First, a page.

Friday, 1 June 2007

Business Process: Less About Standards And More About Profitability

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Over the last few months there has been much debate in Europe regarding standards for BPM. Much of the speculation regards the new version of the Object Management Group's (OMG) Unified Modeling Language (UML) – UML 2.0, which is soon to be released: What exactly will it contain and how might it affect the market?

My initial reaction to this is that the debate largely misses the point. In talking to business users and process owners one very rarely hears them debating or discussing the relative merits of a particular standard. Most business managers are far more concerned with operational efficiency, competitive advantage, and profit.

Having said that, I think it might be worthwhile to look at some of the standards initiatives and how they relate to BP.

Starting with UML, at the recent meeting in Orlando, members of the OMG finally voted on the new UML 2.0 standard, and the debate over what would be included and what would not, ended. But, the speculation did not.

In a recent article on UML 2.0 for Bloor Research, Analyst Phil Howard commented, "What is notable by its absence is anything from the Business Rules Group, which is concerned with Business Process Modeling (BPM). For some time there has been discussion about extensions to UML to specifically cater to BPM and there are some facilities for supporting such although these are by no means comprehensive." He then goes on to say that, "As the OMG points out, the business process space is in a state of flux right now, with proponents of different approaches currently arguing their respective cases." And, he concludes by saying, "It looks as if the OMG is intending to stand above the fray and aims to support whatever emerges as a winner."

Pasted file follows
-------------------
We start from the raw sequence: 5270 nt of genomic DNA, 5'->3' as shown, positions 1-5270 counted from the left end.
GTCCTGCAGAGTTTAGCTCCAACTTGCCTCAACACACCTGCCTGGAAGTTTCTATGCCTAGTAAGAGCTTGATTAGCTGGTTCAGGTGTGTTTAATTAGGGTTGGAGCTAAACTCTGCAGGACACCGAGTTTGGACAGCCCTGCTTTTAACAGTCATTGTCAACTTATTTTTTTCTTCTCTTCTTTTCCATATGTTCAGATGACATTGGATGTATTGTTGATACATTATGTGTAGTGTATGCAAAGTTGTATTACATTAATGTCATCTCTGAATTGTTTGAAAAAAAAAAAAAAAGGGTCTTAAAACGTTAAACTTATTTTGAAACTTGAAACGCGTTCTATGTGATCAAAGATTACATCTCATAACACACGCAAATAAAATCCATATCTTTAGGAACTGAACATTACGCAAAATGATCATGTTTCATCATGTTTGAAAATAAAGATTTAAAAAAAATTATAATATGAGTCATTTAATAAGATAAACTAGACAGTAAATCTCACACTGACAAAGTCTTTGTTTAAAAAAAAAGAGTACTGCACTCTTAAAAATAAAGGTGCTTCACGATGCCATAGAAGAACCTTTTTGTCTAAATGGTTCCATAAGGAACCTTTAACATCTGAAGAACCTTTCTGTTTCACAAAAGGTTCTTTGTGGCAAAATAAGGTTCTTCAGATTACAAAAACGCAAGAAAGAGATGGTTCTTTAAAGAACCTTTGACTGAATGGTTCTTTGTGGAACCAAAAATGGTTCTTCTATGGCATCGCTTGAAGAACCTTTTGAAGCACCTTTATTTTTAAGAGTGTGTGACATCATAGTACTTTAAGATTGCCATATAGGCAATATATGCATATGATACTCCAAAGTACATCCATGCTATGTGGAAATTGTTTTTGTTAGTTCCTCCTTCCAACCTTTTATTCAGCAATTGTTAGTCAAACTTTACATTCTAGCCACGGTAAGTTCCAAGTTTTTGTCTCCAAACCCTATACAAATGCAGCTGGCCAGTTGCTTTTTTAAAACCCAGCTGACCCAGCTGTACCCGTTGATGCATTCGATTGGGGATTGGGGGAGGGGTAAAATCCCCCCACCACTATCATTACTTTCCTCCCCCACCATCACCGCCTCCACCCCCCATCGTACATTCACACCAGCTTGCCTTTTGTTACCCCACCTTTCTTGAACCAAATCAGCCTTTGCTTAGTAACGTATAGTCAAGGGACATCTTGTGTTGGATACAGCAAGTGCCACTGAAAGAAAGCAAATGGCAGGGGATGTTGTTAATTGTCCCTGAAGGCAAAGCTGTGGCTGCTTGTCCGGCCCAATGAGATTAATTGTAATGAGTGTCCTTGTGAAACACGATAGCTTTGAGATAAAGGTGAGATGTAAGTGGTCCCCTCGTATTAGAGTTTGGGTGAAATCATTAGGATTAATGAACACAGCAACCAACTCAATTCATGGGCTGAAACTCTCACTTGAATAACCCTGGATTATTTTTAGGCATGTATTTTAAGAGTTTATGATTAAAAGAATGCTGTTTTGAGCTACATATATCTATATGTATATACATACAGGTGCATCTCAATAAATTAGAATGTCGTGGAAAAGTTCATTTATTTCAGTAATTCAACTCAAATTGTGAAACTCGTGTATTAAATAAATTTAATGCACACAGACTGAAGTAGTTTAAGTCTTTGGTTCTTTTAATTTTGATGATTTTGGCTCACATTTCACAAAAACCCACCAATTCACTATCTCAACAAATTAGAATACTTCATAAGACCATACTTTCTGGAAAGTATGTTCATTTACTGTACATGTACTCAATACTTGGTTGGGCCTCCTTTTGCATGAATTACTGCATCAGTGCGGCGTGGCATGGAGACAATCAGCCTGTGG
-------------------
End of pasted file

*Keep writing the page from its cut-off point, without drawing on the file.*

Let me be clear - I believe that the OMG has done a great job with UML and its recent extension, MDA. These standards provide support for software design and development and, in this context, UML offers clear benefits. However the OMG has never properly dealt with the issues of Data Modeling with UML. Rather, they have chosen to ignore the advice of a large body of Data Modeling experts because their thoughts do not fit with the object centric views of the technologists that help to shape UML. This inability to allow UML to properly address non-pure "OO" problems is what, in my opinion, makes the OMG and their technical committees ineffective in the area of BP. The thoughts of these people are tightly linked to the ability to generate software and systems, not to manage data or to help businesses generate profit.

Although the OMG has re-entered the space recently with its RFI for Business Processes, it is not really about BP. It is about the generation of workflow systems. This is due, largely, to the fact that most members of the OMG believe that fewer software development projects and more workflow systems are likely to be the order of the day for the next couple of years.